Concept

Structural biology

Summary
Structural biology is a field that is many centuries old which, as defined by the Journal of Structural Biology, deals with structural analysis of living material (formed, composed of, and/or maintained and refined by living cells) at every level of organization. Early structural biologists throughout the 19th and early 20th centuries were primarily only able to study structures to the limit of the naked eye's visual acuity and through magnifying glasses and light microscopes. In the 20th century, a variety of experimental techniques were developed to examine the 3D structures of biological molecules. The most prominent techniques are X-ray crystallography, nuclear magnetic resonance, and electron microscopy. Through the discovery of X-rays and its applications to protein crystals, structural biology was revolutionized, as now scientists could obtain the three-dimensional structures of biological molecules in atomic detail. Likewise, NMR spectroscopy allowed information about protein structure and dynamics to be obtained. Finally, in the 21st century, electron microscopy also saw a drastic revolution with the development of more coherent electron sources, aberration correction for electron microscopes, and reconstruction software that enabled the successful implementation of high resolution cryo-electron microscopy, thereby permitting the study of individual proteins and molecular complexes in three-dimensions at angstrom resolution. With the development of these three techniques, the field of structural biology expanded and also became a branch of molecular biology, biochemistry, and biophysics concerned with the molecular structure of biological macromolecules (especially proteins, made up of amino acids, RNA or DNA, made up of nucleotides, and membranes, made up of lipids), how they acquire the structures they have, and how alterations in their structures affect their function. This subject is of great interest to biologists because macromolecules carry out most of the functions of cells, and it is only by coiling into specific three-dimensional shapes that they are able to perform these functions.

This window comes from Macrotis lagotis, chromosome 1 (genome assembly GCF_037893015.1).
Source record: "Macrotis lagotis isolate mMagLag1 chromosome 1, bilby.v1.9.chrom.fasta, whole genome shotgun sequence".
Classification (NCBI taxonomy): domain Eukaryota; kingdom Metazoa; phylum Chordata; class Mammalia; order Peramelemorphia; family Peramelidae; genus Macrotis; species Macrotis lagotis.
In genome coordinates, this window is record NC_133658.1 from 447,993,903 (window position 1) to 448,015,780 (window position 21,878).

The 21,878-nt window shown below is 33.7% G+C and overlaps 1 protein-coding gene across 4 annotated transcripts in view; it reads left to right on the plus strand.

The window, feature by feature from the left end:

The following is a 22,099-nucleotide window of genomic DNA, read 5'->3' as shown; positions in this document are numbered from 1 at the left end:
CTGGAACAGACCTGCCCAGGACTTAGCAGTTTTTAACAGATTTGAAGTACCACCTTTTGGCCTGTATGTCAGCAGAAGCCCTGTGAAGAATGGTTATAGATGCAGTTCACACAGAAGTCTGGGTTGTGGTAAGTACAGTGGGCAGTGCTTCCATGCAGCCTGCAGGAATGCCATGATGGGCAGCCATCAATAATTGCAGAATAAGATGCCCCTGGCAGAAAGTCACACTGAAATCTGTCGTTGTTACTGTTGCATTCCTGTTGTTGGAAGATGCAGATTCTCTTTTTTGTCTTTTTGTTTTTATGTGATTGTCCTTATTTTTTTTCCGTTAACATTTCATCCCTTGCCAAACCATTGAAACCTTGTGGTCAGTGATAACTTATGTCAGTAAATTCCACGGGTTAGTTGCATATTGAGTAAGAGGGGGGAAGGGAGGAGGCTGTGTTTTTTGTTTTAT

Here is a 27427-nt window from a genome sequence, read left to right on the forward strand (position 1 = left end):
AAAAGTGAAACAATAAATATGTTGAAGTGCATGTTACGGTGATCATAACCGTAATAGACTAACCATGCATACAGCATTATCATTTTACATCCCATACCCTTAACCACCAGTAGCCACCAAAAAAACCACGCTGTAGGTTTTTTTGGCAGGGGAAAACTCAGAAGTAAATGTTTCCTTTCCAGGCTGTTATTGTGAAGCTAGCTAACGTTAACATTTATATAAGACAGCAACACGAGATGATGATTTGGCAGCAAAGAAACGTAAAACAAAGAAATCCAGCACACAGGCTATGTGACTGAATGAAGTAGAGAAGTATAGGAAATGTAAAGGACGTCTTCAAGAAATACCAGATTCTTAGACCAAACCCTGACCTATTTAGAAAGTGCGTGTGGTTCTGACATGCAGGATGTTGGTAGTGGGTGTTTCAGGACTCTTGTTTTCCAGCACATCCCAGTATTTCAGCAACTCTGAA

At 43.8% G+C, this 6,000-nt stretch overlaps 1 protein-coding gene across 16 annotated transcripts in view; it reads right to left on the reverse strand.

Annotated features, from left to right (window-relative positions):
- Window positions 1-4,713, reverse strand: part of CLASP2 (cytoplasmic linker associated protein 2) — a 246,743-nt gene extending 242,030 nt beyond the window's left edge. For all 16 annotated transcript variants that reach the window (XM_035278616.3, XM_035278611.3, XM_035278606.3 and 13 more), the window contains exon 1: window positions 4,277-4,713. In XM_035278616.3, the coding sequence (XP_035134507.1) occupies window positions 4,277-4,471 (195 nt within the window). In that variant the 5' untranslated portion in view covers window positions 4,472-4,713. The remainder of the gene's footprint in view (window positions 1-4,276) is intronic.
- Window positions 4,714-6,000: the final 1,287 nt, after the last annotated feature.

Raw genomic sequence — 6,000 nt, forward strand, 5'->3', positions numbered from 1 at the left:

About this result
This page is automatically generated and may contain information that is not correct, complete, up-to-date, or relevant to your search query. The same applies to every other page on this website. Please make sure to verify the information with EPFL's official sources.
Related publications

Loading

Related people

Loading

Related units

Loading

Related concepts

Loading

Related courses

Loading

Related lectures

Loading

Related MOOCs

Loading